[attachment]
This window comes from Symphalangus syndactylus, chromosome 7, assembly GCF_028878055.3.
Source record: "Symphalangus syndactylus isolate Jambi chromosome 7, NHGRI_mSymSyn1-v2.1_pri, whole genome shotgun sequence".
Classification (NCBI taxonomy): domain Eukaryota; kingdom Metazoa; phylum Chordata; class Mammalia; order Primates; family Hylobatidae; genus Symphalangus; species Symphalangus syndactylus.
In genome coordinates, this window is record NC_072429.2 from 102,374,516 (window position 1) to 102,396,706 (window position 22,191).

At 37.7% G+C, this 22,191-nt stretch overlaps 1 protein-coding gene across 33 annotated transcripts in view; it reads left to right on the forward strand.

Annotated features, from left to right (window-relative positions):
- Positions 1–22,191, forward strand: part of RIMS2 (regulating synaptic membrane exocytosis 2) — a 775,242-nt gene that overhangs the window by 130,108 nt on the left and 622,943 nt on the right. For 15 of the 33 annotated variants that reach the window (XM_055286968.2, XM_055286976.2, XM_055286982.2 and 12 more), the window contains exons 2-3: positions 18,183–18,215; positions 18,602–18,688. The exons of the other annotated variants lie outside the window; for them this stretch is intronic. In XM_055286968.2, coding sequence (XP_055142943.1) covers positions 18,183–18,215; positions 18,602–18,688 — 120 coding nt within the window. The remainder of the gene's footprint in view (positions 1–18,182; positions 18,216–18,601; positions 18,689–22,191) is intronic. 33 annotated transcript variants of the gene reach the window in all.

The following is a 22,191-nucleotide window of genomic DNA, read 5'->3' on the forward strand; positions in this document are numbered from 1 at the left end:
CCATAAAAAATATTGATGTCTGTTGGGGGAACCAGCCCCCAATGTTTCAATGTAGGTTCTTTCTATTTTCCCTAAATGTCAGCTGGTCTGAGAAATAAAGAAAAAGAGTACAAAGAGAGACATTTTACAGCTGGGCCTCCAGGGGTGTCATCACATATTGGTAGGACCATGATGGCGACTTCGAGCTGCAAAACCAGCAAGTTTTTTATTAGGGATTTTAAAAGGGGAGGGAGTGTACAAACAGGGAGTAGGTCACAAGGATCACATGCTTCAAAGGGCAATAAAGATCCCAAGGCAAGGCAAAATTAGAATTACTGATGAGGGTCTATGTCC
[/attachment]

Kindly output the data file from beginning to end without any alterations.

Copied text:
This window comes from Symphalangus syndactylus, chromosome 7, assembly GCF_028878055.3.
Source record: "Symphalangus syndactylus isolate Jambi chromosome 7, NHGRI_mSymSyn1-v2.1_pri, whole genome shotgun sequence".
Classification (NCBI taxonomy): domain Eukaryota; kingdom Metazoa; phylum Chordata; class Mammalia; order Primates; family Hylobatidae; genus Symphalangus; species Symphalangus syndactylus.
In genome coordinates, this window is record NC_072429.2 from 102,374,516 (window position 1) to 102,396,706 (window position 22,191).

At 37.7% G+C, this 22,191-nt stretch overlaps 1 protein-coding gene across 33 annotated transcripts in view; it reads left to right on the forward strand.

Annotated features, from left to right (window-relative positions):
- Positions 1–22,191, forward strand: part of RIMS2 (regulating synaptic membrane exocytosis 2) — a 775,242-nt gene that overhangs the window by 130,108 nt on the left and 622,943 nt on the right. For 15 of the 33 annotated variants that reach the window (XM_055286968.2, XM_055286976.2, XM_055286982.2 and 12 more), the window contains exons 2-3: positions 18,183–18,215; positions 18,602–18,688. The exons of the other annotated variants lie outside the window; for them this stretch is intronic. In XM_055286968.2, coding sequence (XP_055142943.1) covers positions 18,183–18,215; positions 18,602–18,688 — 120 coding nt within the window. The remainder of the gene's footprint in view (positions 1–18,182; positions 18,216–18,601; positions 18,689–22,191) is intronic. 33 annotated transcript variants of the gene reach the window in all.

The following is a 22,191-nucleotide window of genomic DNA, read 5'->3' on the forward strand; positions in this document are numbered from 1 at the left end:
CCATAAAAAATATTGATGTCTGTTGGGGGAACCAGCCCCCAATGTTTCAATGTAGGTTCTTTCTATTTTCCCTAAATGTCAGCTGGTCTGAGAAATAAAGAAAAAGAGTACAAAGAGAGACATTTTACAGCTGGGCCTCCAGGGGTGTCATCACATATTGGTAGGACCATGATGGCGACTTCGAGCTGCAAAACCAGCAAGTTTTTTATTAGGGATTTTAAAAGGGGAGGGAGTGTACAAACAGGGAGTAGGTCACAAGGATCACATGCTTCAAAGGGCAATAAAGATCCCAAGGCAAGGCAAAATTAGAATTACTGATGAGGGTCTATGTCC